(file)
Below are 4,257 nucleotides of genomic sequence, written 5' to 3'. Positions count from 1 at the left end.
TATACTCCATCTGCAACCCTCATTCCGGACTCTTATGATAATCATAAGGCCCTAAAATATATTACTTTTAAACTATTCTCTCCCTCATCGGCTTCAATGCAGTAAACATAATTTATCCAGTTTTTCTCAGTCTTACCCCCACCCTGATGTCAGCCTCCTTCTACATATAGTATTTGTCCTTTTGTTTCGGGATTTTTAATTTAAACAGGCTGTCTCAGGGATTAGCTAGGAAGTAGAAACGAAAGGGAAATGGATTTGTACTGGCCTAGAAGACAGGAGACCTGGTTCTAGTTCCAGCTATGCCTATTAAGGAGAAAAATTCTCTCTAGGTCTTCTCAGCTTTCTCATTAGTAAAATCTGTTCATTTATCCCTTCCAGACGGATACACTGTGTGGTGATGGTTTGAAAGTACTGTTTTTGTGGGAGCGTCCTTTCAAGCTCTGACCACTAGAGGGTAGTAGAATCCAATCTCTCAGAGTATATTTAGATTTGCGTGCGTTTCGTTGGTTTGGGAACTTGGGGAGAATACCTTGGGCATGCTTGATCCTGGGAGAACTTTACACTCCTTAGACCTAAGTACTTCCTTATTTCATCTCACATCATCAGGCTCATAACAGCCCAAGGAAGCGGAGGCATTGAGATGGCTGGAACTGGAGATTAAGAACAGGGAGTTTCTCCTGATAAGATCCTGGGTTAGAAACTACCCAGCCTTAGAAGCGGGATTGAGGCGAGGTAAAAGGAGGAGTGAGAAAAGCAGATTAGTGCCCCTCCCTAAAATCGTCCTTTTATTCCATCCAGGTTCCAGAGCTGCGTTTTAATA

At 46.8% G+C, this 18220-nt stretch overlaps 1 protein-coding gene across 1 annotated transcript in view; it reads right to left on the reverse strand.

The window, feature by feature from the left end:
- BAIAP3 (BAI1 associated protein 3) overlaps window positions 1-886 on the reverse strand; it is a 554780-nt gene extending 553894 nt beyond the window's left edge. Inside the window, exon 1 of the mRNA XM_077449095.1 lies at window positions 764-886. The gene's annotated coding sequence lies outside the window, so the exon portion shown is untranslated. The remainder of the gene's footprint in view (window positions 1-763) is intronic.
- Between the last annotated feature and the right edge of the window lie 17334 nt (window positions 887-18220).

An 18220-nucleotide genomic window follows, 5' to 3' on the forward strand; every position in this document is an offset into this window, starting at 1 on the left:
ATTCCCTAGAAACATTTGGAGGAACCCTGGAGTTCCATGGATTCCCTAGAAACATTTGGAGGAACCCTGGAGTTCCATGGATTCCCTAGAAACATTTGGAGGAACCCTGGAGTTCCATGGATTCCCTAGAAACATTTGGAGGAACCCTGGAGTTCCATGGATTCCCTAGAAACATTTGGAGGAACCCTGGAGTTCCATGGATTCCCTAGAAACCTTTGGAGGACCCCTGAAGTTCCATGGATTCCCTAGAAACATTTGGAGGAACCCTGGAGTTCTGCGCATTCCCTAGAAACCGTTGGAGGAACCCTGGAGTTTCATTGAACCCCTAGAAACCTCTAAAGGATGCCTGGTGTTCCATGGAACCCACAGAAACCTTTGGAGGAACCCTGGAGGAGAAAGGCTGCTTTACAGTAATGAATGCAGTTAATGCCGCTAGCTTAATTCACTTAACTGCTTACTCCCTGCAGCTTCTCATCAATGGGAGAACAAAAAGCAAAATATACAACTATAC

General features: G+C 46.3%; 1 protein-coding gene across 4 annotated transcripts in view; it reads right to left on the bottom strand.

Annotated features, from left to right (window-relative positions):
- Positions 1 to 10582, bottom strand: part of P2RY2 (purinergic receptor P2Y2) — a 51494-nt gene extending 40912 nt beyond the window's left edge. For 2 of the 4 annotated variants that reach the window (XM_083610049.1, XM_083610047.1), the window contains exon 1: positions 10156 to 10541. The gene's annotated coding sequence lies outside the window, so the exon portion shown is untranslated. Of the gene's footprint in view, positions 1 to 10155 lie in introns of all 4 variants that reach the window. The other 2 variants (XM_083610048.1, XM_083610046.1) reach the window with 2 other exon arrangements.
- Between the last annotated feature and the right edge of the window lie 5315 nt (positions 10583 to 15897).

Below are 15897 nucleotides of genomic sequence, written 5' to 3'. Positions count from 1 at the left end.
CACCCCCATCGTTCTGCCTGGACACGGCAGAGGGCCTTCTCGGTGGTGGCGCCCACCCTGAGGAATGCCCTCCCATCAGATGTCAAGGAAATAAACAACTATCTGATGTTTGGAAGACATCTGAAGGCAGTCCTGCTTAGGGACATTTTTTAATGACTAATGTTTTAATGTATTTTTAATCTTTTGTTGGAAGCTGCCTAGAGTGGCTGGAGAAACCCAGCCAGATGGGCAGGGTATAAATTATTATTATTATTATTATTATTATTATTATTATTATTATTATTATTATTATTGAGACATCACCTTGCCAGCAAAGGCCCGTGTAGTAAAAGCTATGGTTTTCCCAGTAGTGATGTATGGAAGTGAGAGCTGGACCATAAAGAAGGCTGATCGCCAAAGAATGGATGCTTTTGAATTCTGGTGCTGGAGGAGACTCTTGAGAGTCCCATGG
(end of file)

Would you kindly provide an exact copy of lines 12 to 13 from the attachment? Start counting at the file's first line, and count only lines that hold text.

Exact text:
- Between the last annotated feature and the right edge of the window lie 5315 nt (positions 10583 to 15897).

Below are 15897 nucleotides of genomic sequence, written 5' to 3'. Positions count from 1 at the left end.